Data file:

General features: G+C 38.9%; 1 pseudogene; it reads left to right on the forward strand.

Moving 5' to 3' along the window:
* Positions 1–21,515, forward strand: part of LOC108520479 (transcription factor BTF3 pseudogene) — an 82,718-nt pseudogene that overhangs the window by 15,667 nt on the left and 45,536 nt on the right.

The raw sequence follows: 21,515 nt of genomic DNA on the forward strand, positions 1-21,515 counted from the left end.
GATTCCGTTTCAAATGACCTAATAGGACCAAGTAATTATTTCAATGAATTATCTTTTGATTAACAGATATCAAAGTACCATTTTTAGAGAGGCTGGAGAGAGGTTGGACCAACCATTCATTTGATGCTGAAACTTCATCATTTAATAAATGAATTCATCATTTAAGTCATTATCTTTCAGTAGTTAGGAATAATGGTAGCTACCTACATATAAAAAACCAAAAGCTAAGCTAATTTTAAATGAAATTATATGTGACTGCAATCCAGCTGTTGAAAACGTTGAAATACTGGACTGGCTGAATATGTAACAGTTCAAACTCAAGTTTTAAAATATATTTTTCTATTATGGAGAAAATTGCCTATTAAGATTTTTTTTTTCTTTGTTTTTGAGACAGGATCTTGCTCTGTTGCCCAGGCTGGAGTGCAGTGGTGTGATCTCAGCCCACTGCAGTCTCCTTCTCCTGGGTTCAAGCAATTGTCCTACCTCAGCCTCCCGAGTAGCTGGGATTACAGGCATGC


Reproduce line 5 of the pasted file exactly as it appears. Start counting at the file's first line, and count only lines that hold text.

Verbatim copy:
GATTCCGTTTCAAATGACCTAATAGGACCAAGTAATTATTTCAATGAATTATCTTTTGATTAACAGATATCAAAGTACCATTTTTAGAGAGGCTGGAGAGAGGTTGGACCAACCATTCATTTGATGCTGAAACTTCATCATTTAATAAATGAATTCATCATTTAAGTCATTATCTTTCAGTAGTTAGGAATAATGGTAGCTACCTACATATAAAAAACCAAAAGCTAAGCTAATTTTAAATGAAATTATATGTGACTGCAATCCAGCTGTTGAAAACGTTGAAATACTGGACTGGCTGAATATGTAACAGTTCAAACTCAAGTTTTAAAATATATTTTTCTATTATGGAGAAAATTGCCTATTAAGATTTTTTTTTTCTTTGTTTTTGAGACAGGATCTTGCTCTGTTGCCCAGGCTGGAGTGCAGTGGTGTGATCTCAGCCCACTGCAGTCTCCTTCTCCTGGGTTCAAGCAATTGTCCTACCTCAGCCTCCCGAGTAGCTGGGATTACAGGCATGC